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The Kingsford Mark (1975)

Novel (216 pages, 80,050 words)

First edition
First edition
US first
US first edition
Pan paperback
Pan paperback
US pperback
US paperback
German translation
German translation

print

e-book

The Book

Seventeen-year-old Carlo Graber, whose alcoholic English mother and Swiss banker father have recently died, comes with his aunt Grace Lindsay to stay in a wing of Darlock House in Devon. They have rented it from John Kingsford, a country squire who has just lost his seat in Parliament and his wife in a traffic accident. Kingsford fills his time by transcribing the diaries of his great-grandfather, "Parson John", dating from the 1870s.

We learn that Carlo's mother had visited Darlock House eighteen years ago, and has told Carlo that he is John Kingsford's son. Carlo is told of a ritual called the Kingsford Run, a 20-mile cross country course, that all male Kingsfords are expected to undertake. Carlo starts to train, hoping to beat or equal John Kingsford's time of 2 hours and 38 minutes. When he achieves this, he will disclose himself to his "father". Meanwhile a romance is developing between him and a local farmer's daughter known as "Birdie".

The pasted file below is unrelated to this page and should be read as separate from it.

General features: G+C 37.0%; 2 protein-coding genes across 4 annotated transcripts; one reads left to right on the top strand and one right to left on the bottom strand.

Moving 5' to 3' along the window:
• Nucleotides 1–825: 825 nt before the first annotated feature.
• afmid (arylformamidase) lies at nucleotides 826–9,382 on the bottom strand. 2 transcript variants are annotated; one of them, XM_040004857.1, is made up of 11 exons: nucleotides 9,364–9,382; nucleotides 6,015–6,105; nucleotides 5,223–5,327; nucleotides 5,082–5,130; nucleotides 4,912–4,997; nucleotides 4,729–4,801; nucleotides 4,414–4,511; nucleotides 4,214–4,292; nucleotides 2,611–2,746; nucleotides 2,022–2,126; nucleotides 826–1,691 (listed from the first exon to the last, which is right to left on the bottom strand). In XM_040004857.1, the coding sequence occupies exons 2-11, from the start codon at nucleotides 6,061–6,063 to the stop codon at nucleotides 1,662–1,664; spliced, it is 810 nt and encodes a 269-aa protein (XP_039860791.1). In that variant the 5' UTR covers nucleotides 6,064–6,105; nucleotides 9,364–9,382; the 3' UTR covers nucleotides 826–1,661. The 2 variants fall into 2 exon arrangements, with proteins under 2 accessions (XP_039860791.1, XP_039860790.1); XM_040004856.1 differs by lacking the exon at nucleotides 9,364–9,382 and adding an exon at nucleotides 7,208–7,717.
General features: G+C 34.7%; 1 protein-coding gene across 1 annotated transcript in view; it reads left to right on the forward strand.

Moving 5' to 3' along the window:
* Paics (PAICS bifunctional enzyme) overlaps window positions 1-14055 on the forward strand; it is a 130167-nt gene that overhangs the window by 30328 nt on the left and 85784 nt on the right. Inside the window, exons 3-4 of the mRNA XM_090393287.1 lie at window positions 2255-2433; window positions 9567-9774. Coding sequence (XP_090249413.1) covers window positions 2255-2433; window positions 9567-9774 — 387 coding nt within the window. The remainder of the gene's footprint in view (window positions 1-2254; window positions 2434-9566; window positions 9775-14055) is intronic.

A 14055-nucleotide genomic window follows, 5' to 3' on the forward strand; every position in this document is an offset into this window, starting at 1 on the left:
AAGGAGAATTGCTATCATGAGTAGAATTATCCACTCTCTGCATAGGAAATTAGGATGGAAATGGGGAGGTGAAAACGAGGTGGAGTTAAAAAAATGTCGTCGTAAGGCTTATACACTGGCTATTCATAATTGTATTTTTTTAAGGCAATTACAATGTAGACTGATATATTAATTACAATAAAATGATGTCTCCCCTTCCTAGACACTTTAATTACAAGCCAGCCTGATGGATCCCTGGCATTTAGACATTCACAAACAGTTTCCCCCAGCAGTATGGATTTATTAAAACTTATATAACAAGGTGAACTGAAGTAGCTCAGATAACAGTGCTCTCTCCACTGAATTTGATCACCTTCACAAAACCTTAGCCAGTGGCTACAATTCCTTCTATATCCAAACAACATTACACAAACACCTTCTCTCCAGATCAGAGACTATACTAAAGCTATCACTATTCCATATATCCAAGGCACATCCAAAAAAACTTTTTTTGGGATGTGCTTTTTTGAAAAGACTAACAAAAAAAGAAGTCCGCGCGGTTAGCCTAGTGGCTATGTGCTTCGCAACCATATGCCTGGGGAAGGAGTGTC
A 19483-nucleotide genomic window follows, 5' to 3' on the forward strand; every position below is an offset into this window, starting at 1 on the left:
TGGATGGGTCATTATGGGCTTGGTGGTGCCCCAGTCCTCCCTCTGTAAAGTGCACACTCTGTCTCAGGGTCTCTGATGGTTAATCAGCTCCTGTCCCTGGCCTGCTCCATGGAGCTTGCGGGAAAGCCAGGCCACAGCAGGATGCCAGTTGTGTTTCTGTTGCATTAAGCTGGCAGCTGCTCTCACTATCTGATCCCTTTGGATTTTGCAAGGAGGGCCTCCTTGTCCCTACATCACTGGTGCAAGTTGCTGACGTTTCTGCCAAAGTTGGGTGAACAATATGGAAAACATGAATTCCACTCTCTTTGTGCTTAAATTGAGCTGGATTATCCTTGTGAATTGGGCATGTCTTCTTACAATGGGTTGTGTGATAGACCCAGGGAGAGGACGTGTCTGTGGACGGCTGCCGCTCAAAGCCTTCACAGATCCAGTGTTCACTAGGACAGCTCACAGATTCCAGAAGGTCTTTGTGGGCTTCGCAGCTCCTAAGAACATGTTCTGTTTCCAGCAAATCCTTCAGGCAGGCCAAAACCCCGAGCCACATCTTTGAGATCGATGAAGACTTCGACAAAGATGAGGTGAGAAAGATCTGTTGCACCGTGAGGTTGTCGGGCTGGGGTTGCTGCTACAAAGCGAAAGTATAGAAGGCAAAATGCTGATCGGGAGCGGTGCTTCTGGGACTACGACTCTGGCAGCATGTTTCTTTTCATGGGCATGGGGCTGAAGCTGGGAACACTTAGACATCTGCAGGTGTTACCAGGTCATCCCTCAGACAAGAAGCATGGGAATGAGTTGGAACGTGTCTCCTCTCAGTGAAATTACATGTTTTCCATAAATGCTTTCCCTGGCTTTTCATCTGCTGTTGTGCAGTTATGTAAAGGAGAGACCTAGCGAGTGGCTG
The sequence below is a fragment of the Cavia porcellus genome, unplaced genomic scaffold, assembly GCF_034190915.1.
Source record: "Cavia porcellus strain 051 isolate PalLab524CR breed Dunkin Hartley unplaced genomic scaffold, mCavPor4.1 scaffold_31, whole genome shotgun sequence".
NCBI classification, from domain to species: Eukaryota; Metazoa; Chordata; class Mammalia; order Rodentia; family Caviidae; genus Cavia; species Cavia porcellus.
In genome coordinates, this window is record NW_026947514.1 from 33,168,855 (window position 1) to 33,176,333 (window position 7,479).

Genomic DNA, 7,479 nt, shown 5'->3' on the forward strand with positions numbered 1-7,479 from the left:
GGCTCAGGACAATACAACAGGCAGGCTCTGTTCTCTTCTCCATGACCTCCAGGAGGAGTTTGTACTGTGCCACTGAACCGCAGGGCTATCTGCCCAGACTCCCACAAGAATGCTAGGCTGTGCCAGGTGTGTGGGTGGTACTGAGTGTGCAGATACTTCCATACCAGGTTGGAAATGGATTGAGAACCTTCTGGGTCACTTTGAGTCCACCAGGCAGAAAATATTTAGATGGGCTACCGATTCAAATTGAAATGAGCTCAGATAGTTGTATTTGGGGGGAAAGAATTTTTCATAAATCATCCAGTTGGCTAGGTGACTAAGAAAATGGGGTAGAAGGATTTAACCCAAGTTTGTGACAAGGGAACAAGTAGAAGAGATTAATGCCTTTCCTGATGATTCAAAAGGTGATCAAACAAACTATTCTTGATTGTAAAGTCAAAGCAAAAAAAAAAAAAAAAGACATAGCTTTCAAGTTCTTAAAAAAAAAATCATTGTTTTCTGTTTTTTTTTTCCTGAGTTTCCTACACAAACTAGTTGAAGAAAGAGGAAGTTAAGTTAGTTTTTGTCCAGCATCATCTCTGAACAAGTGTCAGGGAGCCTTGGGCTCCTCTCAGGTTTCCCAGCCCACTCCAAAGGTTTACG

John Kingsford finds an entry in the diary which leads him to a secret drawer in a piece of furniture. He opens it to discover love-letters written to his wife, revealing that for the last five years he has been cuckolded by Sir Charles Read, the Foreign Secretary, and that any political success he has had was a pay back for his wife's sexual favours. Kingsford decides to take revenge. Unknown to him, Carlo, whose hobby is picking locks and reading private letters, has worked out what is going on, and may decide to join in.

Publishing History

This was published by Heinemann in 1975 at 3.50. The US edition by William Morrow & Co. appeared in 1976. There was a BCA replica edition in 1976 and a Pan paperback in 1977. Happily there is a new edition from Bello, the "modern classics" imprint of Pan Macmillan.

This is not a Birdcage book, but the authority figures, Wardle and Grainger, have a great deal in common with the Birdcage secret department which features in most of the other thrillers Canning wrote in the 1970s and '80s.

St. Thomas's Church, Exeter

A passage in the diary caught his eye and he read it. To South Molton station with the carriage to meet Jessica’s father who is to stay with us for a few days before he goes on to Exeter. A pompous, but good-natured man who travelled much in his younger days and is full of good stories about those times—in which he features prominently. He told me that the great gale last week blew down three of the pinnacles of St. Thomas’s Church at Exeter. As we came down Darlock drive I showed him the three beeches which the same gale had uprooted. (page 110)
[The storm in question ocurred in 1872.]